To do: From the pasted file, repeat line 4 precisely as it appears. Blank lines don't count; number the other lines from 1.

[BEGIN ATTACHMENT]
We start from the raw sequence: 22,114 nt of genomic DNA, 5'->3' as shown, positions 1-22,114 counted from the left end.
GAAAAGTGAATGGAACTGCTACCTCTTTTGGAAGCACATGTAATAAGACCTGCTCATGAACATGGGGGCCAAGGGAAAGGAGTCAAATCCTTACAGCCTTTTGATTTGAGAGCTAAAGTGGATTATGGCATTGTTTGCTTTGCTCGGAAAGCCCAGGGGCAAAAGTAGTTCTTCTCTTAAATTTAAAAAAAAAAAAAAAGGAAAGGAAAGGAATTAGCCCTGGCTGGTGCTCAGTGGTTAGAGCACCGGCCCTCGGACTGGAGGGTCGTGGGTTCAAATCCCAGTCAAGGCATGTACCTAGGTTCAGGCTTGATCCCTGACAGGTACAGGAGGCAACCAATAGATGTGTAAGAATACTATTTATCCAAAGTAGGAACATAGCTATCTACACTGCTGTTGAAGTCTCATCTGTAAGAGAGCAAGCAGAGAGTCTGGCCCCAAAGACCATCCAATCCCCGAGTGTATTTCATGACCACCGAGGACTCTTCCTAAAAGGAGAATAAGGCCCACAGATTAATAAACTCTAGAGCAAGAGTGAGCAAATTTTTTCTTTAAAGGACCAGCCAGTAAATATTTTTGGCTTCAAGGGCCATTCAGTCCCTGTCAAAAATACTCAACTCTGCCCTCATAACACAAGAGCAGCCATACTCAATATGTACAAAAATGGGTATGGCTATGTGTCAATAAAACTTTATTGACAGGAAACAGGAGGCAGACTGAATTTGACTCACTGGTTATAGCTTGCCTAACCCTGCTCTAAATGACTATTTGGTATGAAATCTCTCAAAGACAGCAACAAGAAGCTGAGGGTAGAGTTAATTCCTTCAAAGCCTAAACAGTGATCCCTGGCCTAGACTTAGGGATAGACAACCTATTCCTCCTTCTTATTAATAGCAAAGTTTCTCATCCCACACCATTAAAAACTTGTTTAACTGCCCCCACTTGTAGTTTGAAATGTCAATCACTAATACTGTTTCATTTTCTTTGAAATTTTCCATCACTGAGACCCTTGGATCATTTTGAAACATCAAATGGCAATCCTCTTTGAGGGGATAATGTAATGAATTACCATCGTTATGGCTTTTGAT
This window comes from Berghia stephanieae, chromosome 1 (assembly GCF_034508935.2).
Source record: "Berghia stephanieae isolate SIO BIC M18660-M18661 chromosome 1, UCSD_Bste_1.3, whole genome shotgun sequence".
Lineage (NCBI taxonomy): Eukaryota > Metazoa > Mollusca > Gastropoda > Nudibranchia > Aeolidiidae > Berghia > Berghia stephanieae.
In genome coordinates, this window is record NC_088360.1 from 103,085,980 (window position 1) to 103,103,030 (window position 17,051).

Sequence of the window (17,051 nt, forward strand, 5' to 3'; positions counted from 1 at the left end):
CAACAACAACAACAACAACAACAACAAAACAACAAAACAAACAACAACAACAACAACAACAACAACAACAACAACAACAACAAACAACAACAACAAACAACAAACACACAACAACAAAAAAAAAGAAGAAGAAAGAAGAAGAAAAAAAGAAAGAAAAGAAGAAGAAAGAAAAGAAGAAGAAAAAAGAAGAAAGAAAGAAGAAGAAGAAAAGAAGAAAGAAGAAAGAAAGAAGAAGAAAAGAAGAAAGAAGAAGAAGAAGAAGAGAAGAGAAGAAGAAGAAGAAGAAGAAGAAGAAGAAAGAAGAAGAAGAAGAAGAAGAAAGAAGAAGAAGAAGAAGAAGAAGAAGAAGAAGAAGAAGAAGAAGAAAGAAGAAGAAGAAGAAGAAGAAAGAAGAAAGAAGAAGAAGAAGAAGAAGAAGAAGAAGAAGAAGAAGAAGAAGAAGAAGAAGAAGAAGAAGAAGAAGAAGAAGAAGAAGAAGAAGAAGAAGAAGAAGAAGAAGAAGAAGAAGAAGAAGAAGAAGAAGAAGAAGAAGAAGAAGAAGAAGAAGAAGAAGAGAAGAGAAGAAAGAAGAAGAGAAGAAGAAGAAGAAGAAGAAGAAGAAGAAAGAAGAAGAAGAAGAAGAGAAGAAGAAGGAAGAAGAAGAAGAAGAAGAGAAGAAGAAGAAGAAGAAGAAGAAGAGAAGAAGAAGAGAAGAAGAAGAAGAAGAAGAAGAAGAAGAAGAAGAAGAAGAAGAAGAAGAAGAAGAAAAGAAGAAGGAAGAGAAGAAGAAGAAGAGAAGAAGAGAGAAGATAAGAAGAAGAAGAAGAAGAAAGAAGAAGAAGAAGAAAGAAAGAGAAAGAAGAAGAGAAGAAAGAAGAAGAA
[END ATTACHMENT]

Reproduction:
Source record: "Berghia stephanieae isolate SIO BIC M18660-M18661 chromosome 1, UCSD_Bste_1.3, whole genome shotgun sequence".